Best Practices for Ecommerce Payment Reconciliation
While a huge proportion of the sellers trust marketplace payment practises to compensate them for the sale of the product, not many have an effective mechanism in place to check the glitches in the marketplace’s payment system.
Typically, orders through a marketplace such as Flipkart or Amazon may reach the seller in the order of 1,2,3 and 4, but the payments may be received only according the particular sales channel’s payment cycle. These payment cycles are subject to change according to the time of the year and the situation in the marketplace. The marketplace pays the seller a lump sum amount at the end of the cycle which reflects the transactions concluded within the period of that cycle. It also deduces certain commissions, service charges, taxes and penalties according to specific cases. It is because of this that it becomes difficult to keep track of whether the individual product going out of the warehouse has been accounted for in the payment.
For sellers listed on multiple marketplaces, it can become quite overwhelming to keep a tab on how much money they are supposed to get from the marketplace and when. This becomes a major problem when the money coming in is supposed to be routed back into the business. For example, if the payment cycle from your marketplace and the payment cycle for your logistics provider or wholesaler are not in sync, it can spell a lot of trouble for you. Having a sturdy system that handles all your payment reconciliation is quite necessary for the emerging seller in today’s ecommerce scenario.
Marketplace Payment Practices and How to Get Past Them?
In order to understand if the payment has been made, sellers must take into account the deductions that the marketplace makes before paying the seller. Following are examples of the types of deductions that marketplaces like Flipkart or Amazon make:
Commission: If the seller is selling through Amazon, then Amazon will cut a commission for itself for marketing and selling the seller’s product.
Payment/Closing fee: The marketplace may also have additional charges like ‘closing fee’ on each product.
Shipping charges: Nowadays most of marketplaces provide shipping services to their sellers and deduct the shipping charges from the payment due to the seller for the sale. Often sellers experience that inadvertent errors in the recording of the product leads to the marketplace overcharging for shipping.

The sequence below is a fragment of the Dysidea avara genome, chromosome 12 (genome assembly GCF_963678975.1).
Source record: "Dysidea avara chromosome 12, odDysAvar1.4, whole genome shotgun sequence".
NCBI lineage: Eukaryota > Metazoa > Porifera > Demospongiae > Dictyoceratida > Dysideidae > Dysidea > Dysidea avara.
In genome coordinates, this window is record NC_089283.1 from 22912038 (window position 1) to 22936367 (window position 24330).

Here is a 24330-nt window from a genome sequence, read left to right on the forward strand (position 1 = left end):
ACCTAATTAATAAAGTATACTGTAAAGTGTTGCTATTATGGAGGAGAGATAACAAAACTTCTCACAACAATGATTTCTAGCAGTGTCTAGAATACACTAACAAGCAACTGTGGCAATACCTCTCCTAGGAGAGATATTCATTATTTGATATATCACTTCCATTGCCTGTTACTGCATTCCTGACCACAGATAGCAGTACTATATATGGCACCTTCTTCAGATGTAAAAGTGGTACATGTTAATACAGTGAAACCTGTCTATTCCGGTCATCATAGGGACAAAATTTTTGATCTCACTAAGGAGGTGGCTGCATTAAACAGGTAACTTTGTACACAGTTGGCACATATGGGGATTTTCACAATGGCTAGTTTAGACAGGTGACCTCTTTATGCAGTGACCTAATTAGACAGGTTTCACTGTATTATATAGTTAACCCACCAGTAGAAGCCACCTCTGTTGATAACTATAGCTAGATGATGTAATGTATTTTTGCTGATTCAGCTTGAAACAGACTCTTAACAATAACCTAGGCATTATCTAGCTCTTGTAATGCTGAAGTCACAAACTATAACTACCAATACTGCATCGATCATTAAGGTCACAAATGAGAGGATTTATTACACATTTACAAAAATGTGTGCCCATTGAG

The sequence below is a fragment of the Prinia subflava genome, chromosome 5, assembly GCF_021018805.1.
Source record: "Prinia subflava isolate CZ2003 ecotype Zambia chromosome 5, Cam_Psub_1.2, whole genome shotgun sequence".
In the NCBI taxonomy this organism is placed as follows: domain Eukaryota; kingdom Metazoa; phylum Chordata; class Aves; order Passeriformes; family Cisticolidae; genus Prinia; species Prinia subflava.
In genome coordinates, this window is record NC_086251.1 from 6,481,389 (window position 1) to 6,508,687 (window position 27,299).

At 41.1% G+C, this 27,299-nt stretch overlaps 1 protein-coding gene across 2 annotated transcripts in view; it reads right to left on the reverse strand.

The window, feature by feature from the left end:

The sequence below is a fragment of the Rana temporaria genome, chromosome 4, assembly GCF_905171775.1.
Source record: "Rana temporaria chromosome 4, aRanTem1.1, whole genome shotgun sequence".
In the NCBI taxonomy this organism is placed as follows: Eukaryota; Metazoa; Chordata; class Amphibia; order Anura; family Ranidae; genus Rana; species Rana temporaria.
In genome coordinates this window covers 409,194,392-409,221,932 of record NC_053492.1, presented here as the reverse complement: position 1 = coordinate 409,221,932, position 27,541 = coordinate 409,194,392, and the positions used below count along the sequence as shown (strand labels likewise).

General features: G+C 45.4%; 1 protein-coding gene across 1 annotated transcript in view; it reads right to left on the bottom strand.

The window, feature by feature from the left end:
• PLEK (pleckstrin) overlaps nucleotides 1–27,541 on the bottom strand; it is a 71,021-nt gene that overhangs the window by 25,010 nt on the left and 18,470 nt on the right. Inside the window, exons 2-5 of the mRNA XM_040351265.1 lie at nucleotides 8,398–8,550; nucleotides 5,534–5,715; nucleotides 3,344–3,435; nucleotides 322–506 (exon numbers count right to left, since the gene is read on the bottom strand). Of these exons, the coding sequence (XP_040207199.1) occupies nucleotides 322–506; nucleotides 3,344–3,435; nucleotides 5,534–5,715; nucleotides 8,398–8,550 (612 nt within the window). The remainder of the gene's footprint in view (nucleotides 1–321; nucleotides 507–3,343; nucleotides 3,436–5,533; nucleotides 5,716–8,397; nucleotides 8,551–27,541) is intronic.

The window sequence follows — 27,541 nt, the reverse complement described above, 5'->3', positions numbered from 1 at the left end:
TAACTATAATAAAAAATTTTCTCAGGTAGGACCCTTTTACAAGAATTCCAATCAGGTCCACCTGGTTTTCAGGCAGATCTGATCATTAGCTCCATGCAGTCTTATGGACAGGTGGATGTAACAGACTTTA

Storage/Warehousing fee: If the seller chooses to avail the storage services of the marketplace, then an extra fee of ‘storage or warehousing fee’ may be applicable.
Discounts: Discounts can either be offered by the seller directly, or by the marketplace. The marketplace is entitled to deduct the discount before making the payment to the seller. In turn, the seller must be careful to see that the marketplace does not deduct from what’s due to him, value of the discounts offered by the marketplace.
Statutory Taxes: All applicable statutory taxes, including service tax applicable on shipping services etc., will also be deducted by the marketplace before remitting the payment to the seller.
In addition to the above, at times the marketplace may have missed out on paying for some orders, which are also known as ‘unremitted orders’.
Setting up a payment reconciliation method
There are three main ways you can set up a payment reconciliation method.
A. Marketplace Seller Panel
Your dashboard as a seller on every marketplace will have a record of the items you have sold and the payments you have received. Therefore, if you are only listed on a single marketplace, the seller panel is perhaps the easiest way to keep a track of your payments. This method gets extremely complicated once you try to scale up though. Every marketplace has its own method and schedule of disbursing and visualising payments, and with hundreds of orders coming in daily, things can soon get out of hand.
B. Excel Sheets
Excel has been the accountant’s best friend for ages, and it is an extremely flexible tool to devise a singular payment reconciliation method. Data can be exported from multiple sources and visualised in a lot of creative ways within excel. The fact that you can write code and design specialised functions to do your tasks means that it offers an exceeding amount of control over data storage and analysis. But there is a flipside to this. Excel sheets can be difficult to handle, tedious and an unsafe way of storing data in the long term. They can also get extremely confusing extremely quickly, especially if you are not well versed with the software.
C. Automated Payment Reconciliation Systems
A seller can use the services of an automated payment reconciliation system like Browntape, which would use pre-optimised processes and design expertise to break down your net payments in various ways. These systems are well aware of the various differences in data storage and visualisation protocol that most major marketplaces adhere to. All your payments from various sales channels are organised automatically using bar diagrams and charts, and you have an efficient payment reconciliation system ready in no time. Moreover, with Browntape, a team of experts is assigned to you which manages your payments and provides valuable strategic insights by analysing the data accumulated.
To know more, get in touch with Browntape. We are India’s leading e-commerce solutions experts, and we are always happy to help.